Woman falls because she separates herself from God. She identifies herself with an appearance rather than with reality. She interrupts her intercourse with God, from whom her life emanates, by this belief in separation. “And when the woman saw that the tree was good for food, and that it was pleasant to the eyes and a tree to be desired to make one wise, she took the fruit thereof, and did eat, and gave also unto her husband; and he did eat.”
The man’s and woman’s eyes are now opened, and they know that they are naked. The serpent’s promise is fulfilled, but how differently from their expectations! The act of sin is immediately followed by a sense of guilty shame. To the pure all things are pure. The nude is never the naked. Innocence and Purity alike are better expressed without clothing, but no sense of nakedness can be in the mind of either of them. There is neither impurity nor immodesty in the nude in art, a high sense of chastity and the noblest sentiments of life are thus fitly portrayed. Nakedness is different, however, for purity is gone when this sense is there. To purity in its undisturbed communion with God, every natural thing is good and pure. As soon as sensuous guilt enters the consciousness the sense of nakedness which is weakness and impotence enters with it.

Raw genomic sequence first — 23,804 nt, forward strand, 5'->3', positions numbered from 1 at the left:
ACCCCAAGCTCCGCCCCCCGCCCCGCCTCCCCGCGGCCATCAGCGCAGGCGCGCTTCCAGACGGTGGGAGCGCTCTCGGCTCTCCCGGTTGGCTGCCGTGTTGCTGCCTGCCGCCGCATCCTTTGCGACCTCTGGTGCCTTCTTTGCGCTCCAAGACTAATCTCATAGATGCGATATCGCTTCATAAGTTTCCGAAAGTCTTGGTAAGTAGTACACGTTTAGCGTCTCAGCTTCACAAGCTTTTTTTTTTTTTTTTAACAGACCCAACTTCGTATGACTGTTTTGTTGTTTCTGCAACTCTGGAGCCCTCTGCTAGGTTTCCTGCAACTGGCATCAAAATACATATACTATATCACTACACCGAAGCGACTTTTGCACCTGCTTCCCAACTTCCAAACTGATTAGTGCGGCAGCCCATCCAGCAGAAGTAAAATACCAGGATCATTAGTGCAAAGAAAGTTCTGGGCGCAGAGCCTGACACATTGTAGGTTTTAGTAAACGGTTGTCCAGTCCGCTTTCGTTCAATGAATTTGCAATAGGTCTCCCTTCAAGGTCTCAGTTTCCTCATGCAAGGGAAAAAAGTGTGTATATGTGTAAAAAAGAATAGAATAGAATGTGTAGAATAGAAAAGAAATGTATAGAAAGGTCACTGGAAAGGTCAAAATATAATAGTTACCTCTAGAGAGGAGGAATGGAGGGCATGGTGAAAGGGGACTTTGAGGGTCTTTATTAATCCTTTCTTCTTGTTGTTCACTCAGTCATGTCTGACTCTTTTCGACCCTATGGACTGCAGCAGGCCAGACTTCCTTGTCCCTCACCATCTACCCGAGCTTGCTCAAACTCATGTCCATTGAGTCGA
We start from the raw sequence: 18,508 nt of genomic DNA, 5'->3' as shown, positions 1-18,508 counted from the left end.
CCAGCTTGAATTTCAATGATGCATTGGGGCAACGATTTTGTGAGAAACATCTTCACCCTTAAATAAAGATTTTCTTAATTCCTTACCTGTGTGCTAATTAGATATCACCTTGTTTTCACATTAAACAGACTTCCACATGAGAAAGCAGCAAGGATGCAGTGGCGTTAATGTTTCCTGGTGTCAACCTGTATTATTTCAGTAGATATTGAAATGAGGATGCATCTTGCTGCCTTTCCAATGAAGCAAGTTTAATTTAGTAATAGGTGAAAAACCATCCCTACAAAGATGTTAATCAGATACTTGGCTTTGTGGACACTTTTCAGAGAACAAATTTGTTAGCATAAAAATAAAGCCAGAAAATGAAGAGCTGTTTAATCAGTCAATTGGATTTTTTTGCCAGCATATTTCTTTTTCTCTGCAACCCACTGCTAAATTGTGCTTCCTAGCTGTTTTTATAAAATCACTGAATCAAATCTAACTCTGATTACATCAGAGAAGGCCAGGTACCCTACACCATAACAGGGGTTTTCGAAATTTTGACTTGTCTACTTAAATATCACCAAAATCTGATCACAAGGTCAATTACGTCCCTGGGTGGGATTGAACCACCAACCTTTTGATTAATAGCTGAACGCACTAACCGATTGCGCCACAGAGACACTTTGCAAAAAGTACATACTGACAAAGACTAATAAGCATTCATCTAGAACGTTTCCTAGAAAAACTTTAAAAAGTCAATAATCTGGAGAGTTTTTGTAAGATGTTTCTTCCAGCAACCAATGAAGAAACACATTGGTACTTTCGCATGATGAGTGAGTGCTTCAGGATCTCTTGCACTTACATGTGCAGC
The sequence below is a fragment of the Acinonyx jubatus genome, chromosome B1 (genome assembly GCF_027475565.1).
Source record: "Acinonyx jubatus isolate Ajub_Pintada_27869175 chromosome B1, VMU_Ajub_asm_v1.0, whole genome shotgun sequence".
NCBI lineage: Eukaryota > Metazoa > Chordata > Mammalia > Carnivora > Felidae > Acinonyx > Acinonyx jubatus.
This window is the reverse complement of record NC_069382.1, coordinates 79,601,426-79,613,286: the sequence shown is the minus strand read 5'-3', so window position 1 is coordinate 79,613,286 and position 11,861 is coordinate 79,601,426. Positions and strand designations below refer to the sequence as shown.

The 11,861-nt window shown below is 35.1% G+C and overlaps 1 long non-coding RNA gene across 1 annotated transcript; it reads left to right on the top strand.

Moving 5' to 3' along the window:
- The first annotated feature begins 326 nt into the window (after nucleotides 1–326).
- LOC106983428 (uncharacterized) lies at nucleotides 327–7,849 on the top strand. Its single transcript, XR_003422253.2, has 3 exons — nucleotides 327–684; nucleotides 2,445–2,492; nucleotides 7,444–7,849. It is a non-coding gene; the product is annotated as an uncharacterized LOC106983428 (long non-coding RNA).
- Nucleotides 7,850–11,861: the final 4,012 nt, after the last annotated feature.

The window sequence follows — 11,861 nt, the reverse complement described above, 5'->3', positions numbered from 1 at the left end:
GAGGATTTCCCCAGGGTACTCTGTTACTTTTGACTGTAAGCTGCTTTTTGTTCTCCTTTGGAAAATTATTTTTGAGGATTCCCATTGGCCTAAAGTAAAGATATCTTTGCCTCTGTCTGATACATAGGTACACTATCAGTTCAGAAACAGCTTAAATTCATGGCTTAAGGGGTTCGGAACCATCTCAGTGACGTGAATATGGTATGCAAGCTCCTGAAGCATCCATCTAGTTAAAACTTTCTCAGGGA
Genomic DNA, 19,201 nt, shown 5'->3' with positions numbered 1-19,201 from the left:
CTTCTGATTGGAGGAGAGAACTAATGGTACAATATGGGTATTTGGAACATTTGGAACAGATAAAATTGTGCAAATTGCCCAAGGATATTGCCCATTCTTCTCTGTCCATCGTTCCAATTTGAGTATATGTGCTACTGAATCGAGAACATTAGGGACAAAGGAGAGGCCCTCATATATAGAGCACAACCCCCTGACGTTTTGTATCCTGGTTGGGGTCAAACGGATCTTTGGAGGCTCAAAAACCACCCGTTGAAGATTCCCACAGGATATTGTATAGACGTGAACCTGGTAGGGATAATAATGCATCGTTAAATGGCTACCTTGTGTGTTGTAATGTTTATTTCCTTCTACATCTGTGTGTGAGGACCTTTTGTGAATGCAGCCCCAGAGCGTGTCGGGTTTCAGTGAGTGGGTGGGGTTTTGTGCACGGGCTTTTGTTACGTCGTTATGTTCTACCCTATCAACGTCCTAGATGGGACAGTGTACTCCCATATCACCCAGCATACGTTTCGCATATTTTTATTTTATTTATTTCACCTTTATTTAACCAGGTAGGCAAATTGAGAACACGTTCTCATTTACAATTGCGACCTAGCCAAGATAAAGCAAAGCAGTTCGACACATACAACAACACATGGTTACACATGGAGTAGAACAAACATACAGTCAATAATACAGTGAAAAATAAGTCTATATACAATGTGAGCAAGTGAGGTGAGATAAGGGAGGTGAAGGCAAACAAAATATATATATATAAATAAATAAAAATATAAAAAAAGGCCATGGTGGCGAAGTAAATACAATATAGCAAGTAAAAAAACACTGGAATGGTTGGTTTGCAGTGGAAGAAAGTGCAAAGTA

“In every temptation there is the serpent, the exciting cause without and the answering inclination within.” To follow any voice in the external world is to fail, for all Wisdom is of the Spiritual world. The worst thing about sin is the sense of being lost; we have no model for work; we have no guide for advancement. All progress is stopped and we are going around in a circle.
Sin warps our judgment and decisions. The clothing of the soul is the purity, wisdom and power of the Spirit, and we divest ourselves of them when we are beguiled by the serpent. Then God comes to us in the evening, always in the evening (to blend). Man and woman who had enjoyed the freedom of the garden and the confidence and friendship of their maker now hide themselves from Him. Is not this in itself hell enough? We have lost the companionship of God, and must go out of the divine presence, and while the dark pall is upon us we must remain out.
But God never ceases to call, “Where art thou?” This is a pertinent question. When we are not in God’s presence, WHERE ARE WE? The man justly blames the woman, and the woman justly blames the serpent, for temptation comes to us from the outside, but when we resist it strength and power come from within. The Adam man never rises to this dignity. The difference between the Adam man and the Christ man is the difference in his judgments. Truth’s eternal command is: “Judge not according to appearances but judge righteous judgment.” Man cannot fall when his judgments are true, never can he be in sin, sickness or sorrow if his judgment is righteous, for truth is the exterminator of all error. We are always whiners, shirkers and cowards when under the delusion of sin. “Thus conscience does make cowards of us all.” The Adam man always blames the outward excitement instead of the inner inclination when he yields to temptation.